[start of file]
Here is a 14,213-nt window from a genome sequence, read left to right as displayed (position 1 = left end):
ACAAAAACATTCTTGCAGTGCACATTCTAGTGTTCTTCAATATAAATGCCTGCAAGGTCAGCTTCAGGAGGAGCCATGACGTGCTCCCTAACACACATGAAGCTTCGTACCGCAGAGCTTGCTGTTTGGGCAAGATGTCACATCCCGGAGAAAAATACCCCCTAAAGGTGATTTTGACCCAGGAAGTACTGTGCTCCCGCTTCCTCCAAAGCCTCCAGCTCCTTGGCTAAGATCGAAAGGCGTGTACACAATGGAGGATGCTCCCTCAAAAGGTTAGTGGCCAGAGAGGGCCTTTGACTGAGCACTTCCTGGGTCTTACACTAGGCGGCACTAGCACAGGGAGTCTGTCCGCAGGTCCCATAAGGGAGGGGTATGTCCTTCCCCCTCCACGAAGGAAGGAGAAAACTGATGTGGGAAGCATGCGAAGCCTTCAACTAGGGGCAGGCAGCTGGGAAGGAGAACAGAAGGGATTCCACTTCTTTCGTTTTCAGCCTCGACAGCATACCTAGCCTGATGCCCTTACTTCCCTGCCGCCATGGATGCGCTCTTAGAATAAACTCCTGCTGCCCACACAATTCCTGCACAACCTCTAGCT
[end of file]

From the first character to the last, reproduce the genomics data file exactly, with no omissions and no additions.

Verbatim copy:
Here is a 14,213-nt window from a genome sequence, read left to right as displayed (position 1 = left end):
ACAAAAACATTCTTGCAGTGCACATTCTAGTGTTCTTCAATATAAATGCCTGCAAGGTCAGCTTCAGGAGGAGCCATGACGTGCTCCCTAACACACATGAAGCTTCGTACCGCAGAGCTTGCTGTTTGGGCAAGATGTCACATCCCGGAGAAAAATACCCCCTAAAGGTGATTTTGACCCAGGAAGTACTGTGCTCCCGCTTCCTCCAAAGCCTCCAGCTCCTTGGCTAAGATCGAAAGGCGTGTACACAATGGAGGATGCTCCCTCAAAAGGTTAGTGGCCAGAGAGGGCCTTTGACTGAGCACTTCCTGGGTCTTACACTAGGCGGCACTAGCACAGGGAGTCTGTCCGCAGGTCCCATAAGGGAGGGGTATGTCCTTCCCCCTCCACGAAGGAAGGAGAAAACTGATGTGGGAAGCATGCGAAGCCTTCAACTAGGGGCAGGCAGCTGGGAAGGAGAACAGAAGGGATTCCACTTCTTTCGTTTTCAGCCTCGACAGCATACCTAGCCTGATGCCCTTACTTCCCTGCCGCCATGGATGCGCTCTTAGAATAAACTCCTGCTGCCCACACAATTCCTGCACAACCTCTAGCT